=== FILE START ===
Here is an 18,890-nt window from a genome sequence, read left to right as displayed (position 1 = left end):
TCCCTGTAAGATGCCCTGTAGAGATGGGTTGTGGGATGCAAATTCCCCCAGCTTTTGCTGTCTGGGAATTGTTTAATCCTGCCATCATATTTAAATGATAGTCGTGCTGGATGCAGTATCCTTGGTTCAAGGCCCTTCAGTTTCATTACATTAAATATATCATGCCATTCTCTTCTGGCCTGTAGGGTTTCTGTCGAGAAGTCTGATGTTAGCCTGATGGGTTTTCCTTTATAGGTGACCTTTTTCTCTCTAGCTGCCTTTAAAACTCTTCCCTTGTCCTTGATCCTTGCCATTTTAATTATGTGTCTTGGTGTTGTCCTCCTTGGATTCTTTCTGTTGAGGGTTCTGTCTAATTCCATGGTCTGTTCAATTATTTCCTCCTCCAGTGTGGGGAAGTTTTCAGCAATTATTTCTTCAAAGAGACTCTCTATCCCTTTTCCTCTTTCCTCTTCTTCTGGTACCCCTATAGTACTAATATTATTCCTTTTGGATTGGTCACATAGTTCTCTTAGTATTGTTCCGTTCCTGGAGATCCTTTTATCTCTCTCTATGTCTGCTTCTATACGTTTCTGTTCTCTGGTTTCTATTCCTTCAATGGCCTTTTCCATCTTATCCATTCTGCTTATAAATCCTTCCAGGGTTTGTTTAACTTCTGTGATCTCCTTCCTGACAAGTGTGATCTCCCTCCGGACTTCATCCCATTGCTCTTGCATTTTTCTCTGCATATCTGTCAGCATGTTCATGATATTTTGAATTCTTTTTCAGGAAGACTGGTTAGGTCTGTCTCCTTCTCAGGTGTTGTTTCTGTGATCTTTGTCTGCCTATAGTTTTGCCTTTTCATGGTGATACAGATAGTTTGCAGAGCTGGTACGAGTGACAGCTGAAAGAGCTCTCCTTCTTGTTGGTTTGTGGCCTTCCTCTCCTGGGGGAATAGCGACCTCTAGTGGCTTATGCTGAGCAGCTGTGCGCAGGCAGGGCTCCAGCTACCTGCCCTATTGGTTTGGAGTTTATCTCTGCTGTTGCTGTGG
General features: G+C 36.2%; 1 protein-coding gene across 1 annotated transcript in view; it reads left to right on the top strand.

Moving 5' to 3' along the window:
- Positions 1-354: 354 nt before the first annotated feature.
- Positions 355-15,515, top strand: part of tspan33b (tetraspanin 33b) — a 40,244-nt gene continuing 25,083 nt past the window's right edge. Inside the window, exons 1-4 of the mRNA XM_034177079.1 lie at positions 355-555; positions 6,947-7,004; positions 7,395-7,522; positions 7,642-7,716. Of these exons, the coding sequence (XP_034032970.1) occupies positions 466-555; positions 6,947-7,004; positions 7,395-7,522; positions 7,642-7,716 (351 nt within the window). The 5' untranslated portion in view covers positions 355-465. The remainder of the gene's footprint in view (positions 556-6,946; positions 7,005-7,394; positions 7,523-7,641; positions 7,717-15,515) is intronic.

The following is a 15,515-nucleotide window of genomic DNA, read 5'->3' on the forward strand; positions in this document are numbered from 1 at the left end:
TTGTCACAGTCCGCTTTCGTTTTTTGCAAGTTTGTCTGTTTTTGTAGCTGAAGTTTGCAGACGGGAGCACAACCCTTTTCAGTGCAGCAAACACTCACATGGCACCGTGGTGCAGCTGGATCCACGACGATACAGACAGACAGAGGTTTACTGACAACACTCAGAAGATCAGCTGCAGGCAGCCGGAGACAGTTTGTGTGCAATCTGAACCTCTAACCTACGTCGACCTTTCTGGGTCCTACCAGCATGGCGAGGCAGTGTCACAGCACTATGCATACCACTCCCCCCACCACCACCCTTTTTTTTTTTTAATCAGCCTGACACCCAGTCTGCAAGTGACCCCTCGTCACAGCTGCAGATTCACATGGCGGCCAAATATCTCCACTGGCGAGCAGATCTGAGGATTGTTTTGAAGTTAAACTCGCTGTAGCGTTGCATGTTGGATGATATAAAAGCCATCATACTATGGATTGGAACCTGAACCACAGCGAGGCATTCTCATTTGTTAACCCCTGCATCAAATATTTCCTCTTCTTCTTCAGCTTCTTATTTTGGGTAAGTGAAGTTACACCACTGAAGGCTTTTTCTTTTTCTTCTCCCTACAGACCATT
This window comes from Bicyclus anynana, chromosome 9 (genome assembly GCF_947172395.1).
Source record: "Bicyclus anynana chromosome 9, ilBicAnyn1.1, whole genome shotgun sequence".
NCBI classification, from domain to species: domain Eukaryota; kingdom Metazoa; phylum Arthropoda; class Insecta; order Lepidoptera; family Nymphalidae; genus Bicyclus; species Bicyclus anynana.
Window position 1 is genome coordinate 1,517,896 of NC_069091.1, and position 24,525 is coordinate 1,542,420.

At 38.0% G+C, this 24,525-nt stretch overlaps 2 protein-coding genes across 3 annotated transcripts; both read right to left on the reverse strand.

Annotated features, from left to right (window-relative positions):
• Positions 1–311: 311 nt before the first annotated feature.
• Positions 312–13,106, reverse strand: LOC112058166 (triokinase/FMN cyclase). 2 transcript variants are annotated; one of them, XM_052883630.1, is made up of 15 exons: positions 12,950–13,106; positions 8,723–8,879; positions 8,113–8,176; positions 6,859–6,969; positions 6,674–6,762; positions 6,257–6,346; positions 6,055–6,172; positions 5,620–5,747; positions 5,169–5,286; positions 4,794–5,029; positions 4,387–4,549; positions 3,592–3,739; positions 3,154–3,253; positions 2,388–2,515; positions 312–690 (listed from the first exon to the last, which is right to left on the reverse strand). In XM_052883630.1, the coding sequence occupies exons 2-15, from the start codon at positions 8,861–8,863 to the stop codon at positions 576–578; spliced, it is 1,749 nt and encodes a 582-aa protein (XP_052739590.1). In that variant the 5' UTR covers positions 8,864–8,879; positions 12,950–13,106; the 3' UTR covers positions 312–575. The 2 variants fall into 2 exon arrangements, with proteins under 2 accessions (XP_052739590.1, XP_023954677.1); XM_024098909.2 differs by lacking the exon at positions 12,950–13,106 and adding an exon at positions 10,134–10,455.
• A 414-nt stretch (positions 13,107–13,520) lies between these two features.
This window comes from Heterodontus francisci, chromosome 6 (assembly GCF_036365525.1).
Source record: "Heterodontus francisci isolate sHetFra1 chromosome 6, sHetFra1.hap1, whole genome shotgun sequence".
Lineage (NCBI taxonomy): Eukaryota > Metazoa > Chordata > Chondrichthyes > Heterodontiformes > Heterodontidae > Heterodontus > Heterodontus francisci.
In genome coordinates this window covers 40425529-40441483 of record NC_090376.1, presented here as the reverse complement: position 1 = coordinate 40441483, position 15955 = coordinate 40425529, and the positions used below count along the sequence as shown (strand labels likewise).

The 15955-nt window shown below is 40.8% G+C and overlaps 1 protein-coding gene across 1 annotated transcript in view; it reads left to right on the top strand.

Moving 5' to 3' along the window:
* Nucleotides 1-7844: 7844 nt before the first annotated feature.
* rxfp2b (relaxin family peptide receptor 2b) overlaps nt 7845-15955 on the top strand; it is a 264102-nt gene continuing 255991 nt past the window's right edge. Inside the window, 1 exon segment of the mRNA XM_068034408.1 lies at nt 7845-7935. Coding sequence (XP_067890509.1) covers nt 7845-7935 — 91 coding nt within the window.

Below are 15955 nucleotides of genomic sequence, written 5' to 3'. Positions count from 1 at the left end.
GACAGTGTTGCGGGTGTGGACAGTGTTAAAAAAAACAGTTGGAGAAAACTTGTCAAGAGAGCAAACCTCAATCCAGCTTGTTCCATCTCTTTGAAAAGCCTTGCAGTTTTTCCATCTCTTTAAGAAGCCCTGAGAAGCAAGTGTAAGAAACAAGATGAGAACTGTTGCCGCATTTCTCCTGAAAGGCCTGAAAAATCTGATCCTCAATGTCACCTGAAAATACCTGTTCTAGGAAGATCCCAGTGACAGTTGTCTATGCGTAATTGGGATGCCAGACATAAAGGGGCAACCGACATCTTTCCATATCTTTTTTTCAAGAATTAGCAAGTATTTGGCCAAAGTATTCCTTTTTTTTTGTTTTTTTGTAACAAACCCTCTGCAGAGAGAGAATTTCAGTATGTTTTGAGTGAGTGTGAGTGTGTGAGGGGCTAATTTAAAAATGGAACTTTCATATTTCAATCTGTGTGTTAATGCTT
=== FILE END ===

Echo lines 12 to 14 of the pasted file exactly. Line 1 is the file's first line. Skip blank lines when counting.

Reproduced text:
Window position 1 is genome coordinate 1,517,896 of NC_069091.1, and position 24,525 is coordinate 1,542,420.

At 38.0% G+C, this 24,525-nt stretch overlaps 2 protein-coding genes across 3 annotated transcripts; both read right to left on the reverse strand.

Annotated features, from left to right (window-relative positions):